Baerga confirmed one detail of the story, as first reported by ESPN: The veteran Major Leaguers on the team did not accept paychecks from the Senadores.
"We just played for the fun of it, and to be ready for the big league season," Baerga said. "When you play winter ball, it's a different atmosphere. I work for the Indians now. I say, 'Bring these guys to play winter ball, because they're going to feel like they're playing in the playoffs. They're going to feel like they're playing in the World Series.'"
In sports, we love to compare generations. Well, Puerto Rico has its own version of the Jordan-vs.-LeBron debate: Who would win in a seven-game series between the '95 Dream Team and the 2017 World Baseball Classic team, which featured Yadier Molina, Francisco Lindor and Carlos Correa and went undefeated until the gold medal game?
When asked to cast his vote before Tuesday's game, two-time All-Star outfielder Alex Rios said, "I'm going vintage. I'm going with the '95 team. We have a lot of talent in Puerto Rico now. In the long run, those players on the WBC team might be even better. But I've got to go vintage."
Delgado, who was on Puerto Rico's coaching staff in the 2017 Classic, agreed that the Dream Team would win, adding, "The 2017 team might be more exciting. You see the up-and-coming prospects. Lindor, Correa -- those guys are really, really good, and they're only three years into the league. The '95 team was a different story. It's hard to compare. I don't want to be unfair. But I think in a seven-game series, it's hard to beat that '95 team."
Even Red Sox manager Alex Cora -- who built the 2017 roster as general manager of the national team -- declined to put his team of young stars ahead of the legends.
"That's a tough one," Cora said recently, before listing the Dream Team's lineup by memory in a matter of seconds. "You had all those guys. That's pretty impressive. The pitching was OK, but that [everyday] team was amazing.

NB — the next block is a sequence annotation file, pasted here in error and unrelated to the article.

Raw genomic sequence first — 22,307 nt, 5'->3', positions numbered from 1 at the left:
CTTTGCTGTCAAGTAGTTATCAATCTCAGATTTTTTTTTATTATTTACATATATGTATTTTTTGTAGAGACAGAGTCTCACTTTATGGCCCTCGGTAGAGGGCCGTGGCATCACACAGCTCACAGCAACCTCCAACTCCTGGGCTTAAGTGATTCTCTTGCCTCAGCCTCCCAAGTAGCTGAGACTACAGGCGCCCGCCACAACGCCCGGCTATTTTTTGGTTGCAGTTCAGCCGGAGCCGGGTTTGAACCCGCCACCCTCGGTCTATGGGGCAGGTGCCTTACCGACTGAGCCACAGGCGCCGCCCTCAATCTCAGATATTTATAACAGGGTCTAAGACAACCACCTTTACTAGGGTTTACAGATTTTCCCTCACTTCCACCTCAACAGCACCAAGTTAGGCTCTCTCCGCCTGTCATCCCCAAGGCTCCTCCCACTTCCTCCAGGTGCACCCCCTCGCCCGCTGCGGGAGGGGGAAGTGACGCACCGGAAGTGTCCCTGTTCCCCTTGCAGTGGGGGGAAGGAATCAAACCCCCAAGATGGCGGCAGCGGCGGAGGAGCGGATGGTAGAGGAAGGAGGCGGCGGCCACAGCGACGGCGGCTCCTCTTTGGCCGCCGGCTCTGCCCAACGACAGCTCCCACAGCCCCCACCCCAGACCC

"Last year was great, but that '95 team in the Caribbean Series ... that was awesome."
Alomar sees one legacy of the 1995 Caribbean Series in the Majors now: Today's emerging Puerto Rican stars are old enough -- barely -- to have been inspired by players on the '95 team, at least later in their careers.
Alomar said before Tuesday's game that he's "honored" by Lindor's choice to wear the number (12) he once donned for the Indians. Later that night, Lindor struck an indelible home run before an exuberant crowd that recalled all those roars heard at Hiram Bithorn more than two decades ago.
"Twenty-three years later, we still remember," Delgado said. "They made a promotional picture, just of the nine hitters. It's very well-liked and well-preserved. You can walk into a little bar somewhere in the mountains, in Utuado, and there's that picture. It's great. People recognize that team. We greatly appreciate that. We feel fortunate we were part of that team, in that tournament. Once again, it's baseball and sports bringing together our country."
Jon Paul Morosi is a reporter for MLB.com and MLB Network.